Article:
To celebrate International Women’s Day, England and Lancashire bowler Kate Cross reflects on her cricketing journey.
So today marks the day that women are celebrated worldwide.
It’s up to you how you recognise the strides that women have made in all aspects of life but for me it’s a fantastic opportunity to reflect on the progress that has occurred in sport, particularly women’s cricket.
I remember being a scruffy little eight-year-old joining my local cricket club, Heywood CC.
I was the only girl in the under-11 age group and as you can imagine that brought some attention and chat around match time.
“They’ve got a girl on their team, we’ll easily win this. Who can hit her for the biggest six?!” As a natural competitor (even as a tyke) I’d use this to spur me on and there was no greater feeling than getting the boys out!
Progressing through the age groups at Heywood, I particularly recall playing in a third-team match away somewhere in Manchester, I was about 15.
My mum was sat on the side and when I came onto bowl she overheard some of the opposition crowd say: “They’ve got a girl playing for them, they must be desperate, scraping the barrel aren’t they?” Mum bit her tongue and watched their faces as I took four wickets. Well, I have always loved to prove people wrong!
I’d like to think that perceptions of women playing a male dominated sport have come a long way since then. There is still the odd comment flying around on social media of course but on the whole I think people now have a better understanding of the standards we have reached.
So much so, that last summer saw me make my first-team debut at Heywood CC in the Central Lancashire League. Something I had wanted to do since I was that scruffy eight-year-old but never thought I would. I was the first girl to do this in our league and I’d now like to think that some young girls starting their cricket careers won’t be held back by their gender.
Here is me playing in the under-11s and then the first team, 15 years apart:
We are in a really special time as female cricketers. The last three years have gone above and beyond all expectations of what we ever dreamed of achieving: professional contracts, increase in ICC prize money, Kia car sponsorship, Sky Sports and BBC radio coverage of our entire Women’s Ashes Series, the first Women’s Big Bash League and this summer will see the inaugural Women’s Cricket Super League (WCSL).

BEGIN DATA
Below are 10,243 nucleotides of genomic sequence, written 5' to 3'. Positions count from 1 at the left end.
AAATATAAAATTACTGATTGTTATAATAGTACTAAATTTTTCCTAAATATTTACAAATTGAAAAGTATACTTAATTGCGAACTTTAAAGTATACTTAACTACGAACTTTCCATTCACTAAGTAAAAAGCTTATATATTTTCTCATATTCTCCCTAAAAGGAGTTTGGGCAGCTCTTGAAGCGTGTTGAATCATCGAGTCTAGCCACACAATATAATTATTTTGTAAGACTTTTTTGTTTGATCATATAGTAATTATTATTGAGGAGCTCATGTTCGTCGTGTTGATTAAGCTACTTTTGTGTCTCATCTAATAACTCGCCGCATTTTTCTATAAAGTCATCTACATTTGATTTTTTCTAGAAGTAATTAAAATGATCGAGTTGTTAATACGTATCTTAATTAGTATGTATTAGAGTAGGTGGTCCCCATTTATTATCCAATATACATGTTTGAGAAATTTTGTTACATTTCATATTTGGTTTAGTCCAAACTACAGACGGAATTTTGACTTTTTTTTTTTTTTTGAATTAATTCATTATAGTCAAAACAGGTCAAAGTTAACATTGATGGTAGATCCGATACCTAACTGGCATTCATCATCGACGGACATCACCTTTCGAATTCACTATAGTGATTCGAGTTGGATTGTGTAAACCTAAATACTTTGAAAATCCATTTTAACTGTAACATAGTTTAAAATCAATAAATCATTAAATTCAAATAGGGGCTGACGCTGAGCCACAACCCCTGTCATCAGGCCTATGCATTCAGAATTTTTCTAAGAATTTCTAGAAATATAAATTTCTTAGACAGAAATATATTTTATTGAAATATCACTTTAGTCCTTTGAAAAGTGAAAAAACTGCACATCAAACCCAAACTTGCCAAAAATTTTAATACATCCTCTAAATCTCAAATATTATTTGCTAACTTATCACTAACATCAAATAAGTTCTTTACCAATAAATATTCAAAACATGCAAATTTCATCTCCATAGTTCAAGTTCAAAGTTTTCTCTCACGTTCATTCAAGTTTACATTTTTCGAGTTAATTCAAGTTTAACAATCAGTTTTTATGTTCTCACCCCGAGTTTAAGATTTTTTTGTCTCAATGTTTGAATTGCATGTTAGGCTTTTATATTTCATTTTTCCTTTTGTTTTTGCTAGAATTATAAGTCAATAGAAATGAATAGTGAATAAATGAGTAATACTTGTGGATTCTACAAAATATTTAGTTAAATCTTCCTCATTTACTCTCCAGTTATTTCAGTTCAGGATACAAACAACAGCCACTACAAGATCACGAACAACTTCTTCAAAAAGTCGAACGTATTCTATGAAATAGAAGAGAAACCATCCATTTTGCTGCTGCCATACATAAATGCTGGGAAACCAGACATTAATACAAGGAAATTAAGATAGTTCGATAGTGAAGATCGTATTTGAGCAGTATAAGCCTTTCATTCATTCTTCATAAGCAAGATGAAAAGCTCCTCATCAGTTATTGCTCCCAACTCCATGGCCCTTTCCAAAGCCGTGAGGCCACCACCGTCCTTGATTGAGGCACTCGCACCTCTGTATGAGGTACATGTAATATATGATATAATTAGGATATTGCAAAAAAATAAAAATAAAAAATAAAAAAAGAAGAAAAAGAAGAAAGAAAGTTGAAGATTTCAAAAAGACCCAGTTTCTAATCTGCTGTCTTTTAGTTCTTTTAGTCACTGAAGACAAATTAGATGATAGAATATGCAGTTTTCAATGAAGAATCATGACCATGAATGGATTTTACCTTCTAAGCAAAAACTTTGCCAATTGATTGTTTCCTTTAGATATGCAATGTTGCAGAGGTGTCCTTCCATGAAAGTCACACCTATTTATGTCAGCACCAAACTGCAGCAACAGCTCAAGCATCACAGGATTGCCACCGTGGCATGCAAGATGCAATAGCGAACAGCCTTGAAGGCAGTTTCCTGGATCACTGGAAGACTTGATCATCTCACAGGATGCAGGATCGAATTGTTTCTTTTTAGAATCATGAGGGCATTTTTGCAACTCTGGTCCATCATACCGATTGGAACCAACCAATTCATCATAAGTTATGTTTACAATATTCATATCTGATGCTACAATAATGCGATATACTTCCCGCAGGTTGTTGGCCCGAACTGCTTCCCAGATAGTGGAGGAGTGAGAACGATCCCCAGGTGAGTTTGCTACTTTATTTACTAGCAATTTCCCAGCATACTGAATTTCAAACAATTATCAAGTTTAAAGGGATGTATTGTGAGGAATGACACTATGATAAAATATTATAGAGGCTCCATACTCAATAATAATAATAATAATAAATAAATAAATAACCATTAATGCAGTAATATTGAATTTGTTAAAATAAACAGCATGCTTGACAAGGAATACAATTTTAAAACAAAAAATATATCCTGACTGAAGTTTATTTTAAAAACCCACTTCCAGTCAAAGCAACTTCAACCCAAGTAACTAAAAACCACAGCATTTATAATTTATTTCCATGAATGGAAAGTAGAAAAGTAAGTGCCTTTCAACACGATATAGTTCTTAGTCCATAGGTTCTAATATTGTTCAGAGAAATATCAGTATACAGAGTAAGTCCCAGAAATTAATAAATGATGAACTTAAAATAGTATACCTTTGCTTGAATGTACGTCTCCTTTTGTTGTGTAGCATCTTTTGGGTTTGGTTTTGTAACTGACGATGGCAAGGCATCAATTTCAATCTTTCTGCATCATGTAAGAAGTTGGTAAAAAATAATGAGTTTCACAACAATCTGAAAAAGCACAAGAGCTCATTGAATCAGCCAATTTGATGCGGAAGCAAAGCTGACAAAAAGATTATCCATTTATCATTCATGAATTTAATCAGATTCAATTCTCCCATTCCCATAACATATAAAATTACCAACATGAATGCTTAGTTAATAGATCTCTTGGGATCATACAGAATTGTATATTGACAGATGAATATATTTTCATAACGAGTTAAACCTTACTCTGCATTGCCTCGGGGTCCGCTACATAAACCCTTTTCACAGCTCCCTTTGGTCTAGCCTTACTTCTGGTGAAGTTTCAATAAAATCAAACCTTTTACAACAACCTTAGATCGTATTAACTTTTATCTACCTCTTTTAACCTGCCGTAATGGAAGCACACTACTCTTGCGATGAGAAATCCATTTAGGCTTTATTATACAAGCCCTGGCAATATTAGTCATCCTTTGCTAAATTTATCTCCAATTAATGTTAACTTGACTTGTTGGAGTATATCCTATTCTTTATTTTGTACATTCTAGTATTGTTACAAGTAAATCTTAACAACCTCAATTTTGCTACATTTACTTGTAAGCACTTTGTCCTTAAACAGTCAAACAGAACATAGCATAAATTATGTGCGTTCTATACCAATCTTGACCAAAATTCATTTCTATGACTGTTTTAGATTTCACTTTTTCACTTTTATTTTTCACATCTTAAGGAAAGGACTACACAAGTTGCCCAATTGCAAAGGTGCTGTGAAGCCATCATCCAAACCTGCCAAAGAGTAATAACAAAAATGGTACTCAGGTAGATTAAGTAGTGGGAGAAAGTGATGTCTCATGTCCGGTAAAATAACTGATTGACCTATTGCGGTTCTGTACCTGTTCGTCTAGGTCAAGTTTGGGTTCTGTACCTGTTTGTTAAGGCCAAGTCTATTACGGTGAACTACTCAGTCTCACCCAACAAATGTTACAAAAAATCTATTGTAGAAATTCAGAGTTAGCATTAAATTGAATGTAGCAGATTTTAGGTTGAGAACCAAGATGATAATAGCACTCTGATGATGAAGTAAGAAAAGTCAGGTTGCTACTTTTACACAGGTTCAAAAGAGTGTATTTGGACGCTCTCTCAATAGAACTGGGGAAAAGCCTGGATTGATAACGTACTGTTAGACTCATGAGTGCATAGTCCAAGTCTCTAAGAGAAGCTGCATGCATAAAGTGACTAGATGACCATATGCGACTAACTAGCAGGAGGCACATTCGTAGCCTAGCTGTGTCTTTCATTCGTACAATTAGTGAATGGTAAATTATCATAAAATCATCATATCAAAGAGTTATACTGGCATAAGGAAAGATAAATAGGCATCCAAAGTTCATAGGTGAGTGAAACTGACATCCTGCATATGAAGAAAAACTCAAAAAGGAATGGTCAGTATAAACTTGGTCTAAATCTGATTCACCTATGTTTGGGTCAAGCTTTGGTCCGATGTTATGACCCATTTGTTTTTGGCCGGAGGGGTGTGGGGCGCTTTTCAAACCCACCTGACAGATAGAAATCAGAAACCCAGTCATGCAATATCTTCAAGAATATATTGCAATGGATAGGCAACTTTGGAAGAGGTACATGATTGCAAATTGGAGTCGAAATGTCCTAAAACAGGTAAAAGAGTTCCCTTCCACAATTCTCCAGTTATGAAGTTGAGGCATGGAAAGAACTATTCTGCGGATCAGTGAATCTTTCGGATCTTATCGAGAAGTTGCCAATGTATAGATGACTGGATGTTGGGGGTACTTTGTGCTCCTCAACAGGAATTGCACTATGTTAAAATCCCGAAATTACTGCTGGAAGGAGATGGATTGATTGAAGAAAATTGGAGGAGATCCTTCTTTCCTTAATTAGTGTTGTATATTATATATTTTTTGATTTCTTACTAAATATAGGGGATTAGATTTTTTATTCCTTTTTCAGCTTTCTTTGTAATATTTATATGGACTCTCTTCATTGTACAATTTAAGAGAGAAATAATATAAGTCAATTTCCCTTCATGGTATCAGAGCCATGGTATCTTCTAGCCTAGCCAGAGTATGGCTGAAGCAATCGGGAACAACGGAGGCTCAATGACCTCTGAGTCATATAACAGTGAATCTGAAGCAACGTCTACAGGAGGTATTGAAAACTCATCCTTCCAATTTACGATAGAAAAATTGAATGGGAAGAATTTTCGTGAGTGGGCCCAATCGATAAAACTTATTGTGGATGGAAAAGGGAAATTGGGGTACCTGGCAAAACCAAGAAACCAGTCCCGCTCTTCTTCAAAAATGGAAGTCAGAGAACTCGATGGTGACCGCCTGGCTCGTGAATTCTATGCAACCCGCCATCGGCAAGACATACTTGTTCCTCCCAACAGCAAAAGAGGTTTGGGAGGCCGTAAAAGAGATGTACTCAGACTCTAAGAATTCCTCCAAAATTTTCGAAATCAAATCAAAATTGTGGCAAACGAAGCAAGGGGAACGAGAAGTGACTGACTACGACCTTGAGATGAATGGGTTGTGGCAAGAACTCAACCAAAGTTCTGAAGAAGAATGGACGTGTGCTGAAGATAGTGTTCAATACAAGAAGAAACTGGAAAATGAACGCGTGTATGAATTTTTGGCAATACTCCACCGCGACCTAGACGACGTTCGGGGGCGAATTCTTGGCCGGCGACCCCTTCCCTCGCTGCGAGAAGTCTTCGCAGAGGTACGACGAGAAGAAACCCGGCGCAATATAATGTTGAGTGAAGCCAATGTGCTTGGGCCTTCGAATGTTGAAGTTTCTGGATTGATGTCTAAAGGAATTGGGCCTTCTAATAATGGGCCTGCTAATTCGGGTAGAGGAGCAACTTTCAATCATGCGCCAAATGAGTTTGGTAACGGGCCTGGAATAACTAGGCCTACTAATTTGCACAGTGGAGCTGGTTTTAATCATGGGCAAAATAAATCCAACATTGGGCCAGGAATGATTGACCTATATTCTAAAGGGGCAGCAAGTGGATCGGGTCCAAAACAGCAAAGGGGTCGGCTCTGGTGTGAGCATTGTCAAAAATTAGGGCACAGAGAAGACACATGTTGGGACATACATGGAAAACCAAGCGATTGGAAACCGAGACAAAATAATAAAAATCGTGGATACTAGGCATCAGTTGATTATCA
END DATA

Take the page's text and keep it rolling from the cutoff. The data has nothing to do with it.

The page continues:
Sometimes, being in the middle of all this, you almost take for granted what is actually going on. Then you write it down and you get that butterfly feeling in your stomach realising that you’re part of something huge.
We always talk as an England team about pushing the boundaries, smashing them infact, and becoming the world’s best. This became our campaign for the Women’ Ashes last year, as we feel it fitted perfectly with what we were trying to achieve as a team – both on and off the field.
I personally feel especially lucky because I am a Chance to Shine Coaching Ambassador which means that I get to go into schools and help inspire some young kids to play this sport which I fell in love with as a little girl.
It’s incredible to think of the progress we have made in women’s cricket and it’s so exciting to think what is ahead. With an ICC Women’s World Twenty20, the WCSL, two winter tours and then a home ICC Women’s World Cup in 2017 there is certainly plenty to look forward to.
I’d like to take this chance to thank you all for your continued support and of course, happy International Women’s Day!